Originating from a country with high illiteracy rate, I asked myself if many of the citizens of my country really knew that they had so much right?
The quest to answer this question and help people understand their rights was what sat me on the path to becoming a lawyer.
Being the daughter of a criminal lawyer, I naturally gravitated towards criminal law.
Therefore, upon graduation from law school, I worked as a defence lawyer later as a prosecutor in the Attorney General office in Ghana and as a prosecutor with the London probation service.
While working in Ghana, there was still this little voice in my head that kept telling me that I have not kept my promise to my people in the UK.
Consequently, after few years of practicing in Ghana, I finally made the decision to return to the UK to keep my promise.
Upon arrival in the UK, I first started as a prosecutor with the London probation service.
However, that little voice kept telling me ‘you are not fulfilling your mission.
You did not come to the UK to become a prosecutor, you came to the UK to help your people solve their immigration problems’.
For me, working as an immigration lawyer is not about making money.
I do collect fees for my services because I need resource to become run my firm in order to be in the position to serve people better.
But money is not at the top of my priority list.
Making sure that every illegal immigrant become legal is my goal and my mission.
I am still that 11 years old girl who read the constitution and wondered if people knew that they had all the rights they have.
And I am doing it one person at a time.
Having worked in criminal law for most of my career, my journey into immigration law was a slow one.
The first few cases dragged on for a while as a figured out my way through the nest of immigration legislations.
However, when we found the first few case, the ecstasy of wining and the look on the faces of our clients when they come to collect their documents, increased our motivation to continue wining.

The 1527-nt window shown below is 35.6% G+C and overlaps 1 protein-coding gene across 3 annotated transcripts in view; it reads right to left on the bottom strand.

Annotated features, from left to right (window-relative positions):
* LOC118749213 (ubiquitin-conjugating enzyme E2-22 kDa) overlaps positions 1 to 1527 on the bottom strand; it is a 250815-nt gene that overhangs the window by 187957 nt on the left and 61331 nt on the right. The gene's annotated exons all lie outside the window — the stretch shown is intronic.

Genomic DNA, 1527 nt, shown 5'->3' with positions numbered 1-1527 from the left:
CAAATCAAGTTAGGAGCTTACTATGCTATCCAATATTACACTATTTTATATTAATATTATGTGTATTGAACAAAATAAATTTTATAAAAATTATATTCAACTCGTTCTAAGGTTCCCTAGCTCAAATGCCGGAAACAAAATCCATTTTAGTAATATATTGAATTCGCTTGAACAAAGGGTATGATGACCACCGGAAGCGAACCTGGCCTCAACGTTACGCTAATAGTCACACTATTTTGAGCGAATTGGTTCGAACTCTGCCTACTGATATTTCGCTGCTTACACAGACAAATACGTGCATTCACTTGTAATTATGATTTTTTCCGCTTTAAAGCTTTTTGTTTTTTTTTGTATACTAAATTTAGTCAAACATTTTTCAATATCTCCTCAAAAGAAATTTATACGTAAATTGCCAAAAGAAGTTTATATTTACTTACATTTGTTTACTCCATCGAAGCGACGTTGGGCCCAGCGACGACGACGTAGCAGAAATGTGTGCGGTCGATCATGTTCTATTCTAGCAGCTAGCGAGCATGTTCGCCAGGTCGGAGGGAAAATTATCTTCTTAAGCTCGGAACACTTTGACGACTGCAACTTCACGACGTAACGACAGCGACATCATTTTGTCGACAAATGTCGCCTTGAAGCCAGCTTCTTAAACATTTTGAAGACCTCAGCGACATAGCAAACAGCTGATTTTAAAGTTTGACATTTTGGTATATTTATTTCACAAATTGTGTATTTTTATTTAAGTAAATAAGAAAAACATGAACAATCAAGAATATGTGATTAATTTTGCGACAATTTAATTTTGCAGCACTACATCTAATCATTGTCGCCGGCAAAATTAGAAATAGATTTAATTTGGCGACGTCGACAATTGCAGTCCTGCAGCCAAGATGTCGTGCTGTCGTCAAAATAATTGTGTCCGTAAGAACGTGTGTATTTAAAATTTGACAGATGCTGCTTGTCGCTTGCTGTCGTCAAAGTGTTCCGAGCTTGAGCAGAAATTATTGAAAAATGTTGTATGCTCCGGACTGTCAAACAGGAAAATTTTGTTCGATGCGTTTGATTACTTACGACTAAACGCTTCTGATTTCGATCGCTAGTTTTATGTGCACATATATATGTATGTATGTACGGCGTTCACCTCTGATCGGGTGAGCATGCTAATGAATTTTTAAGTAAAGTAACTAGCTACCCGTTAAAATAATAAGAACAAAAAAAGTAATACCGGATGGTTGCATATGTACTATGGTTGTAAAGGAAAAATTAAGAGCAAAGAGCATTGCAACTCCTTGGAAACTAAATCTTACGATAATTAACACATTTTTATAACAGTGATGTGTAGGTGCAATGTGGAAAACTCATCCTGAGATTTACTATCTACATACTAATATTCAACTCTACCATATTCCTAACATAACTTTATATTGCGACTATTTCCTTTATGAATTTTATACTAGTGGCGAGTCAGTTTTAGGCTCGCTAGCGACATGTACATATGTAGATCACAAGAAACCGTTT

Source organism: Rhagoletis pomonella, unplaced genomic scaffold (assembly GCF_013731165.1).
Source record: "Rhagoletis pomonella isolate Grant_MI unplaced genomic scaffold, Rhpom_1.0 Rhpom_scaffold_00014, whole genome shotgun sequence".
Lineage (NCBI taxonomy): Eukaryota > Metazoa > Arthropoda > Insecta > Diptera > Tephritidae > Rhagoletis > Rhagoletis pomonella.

To ensure we maintain the winning momentum, we re-examine all of the cases we won and the ones that were still pending to identify the common denominators.
The questions we sought to answer was what was the key ingredients ran throughout the cases we won and what was those that ran throughout those we are having difficulties with.
When we discovered the winning elements, we systematised the process and pretty soon our winning percentage kept creeping up.
We currently have a 90% success rate and those we did not manage to get their permit, we are still working on their cases.
And we will keep fighting for them until we exert every legal process in the UK.
What makes me different from any other immigration lawyer that I know off is I tell the whole truth.
If you came to me with a case I knew I could not win, I will not collect payment from you.
Before collecting a single red penny from anyone, I have to be 100% certain that there was a chance that they will be granted their stay.
I get calls all the time from people in deportation detention centre.
My question to them is always why didn’t you do something before you were arrested?
When you are already in deportation detention centre, it is almost too late to do something.
So my question to you today as you read this is: are you going to wait until you are sat handcuffed at the back of the immigration van, on your way home before you decide to do something about your resident permit?
The fact of the matter is this: it not if they catch you one day, it is a matter of when.
Call now on 020 8798 0514 or click on the below link for a free valuable immigration investigative report.
This report is a comprehensive document on UK’s immigration regulations and how they affect your circumstances.
It give detail information of:
The current immigration changes and how those change affect you. But most importantly, what you can do about it.
It covers the following topics:
- Why remaining an illegal immigrant is bad for you
- How to acquire a leave to remain in the UK
- How to acquire permanent leave to remain in the UK
- How to obtain British citizenship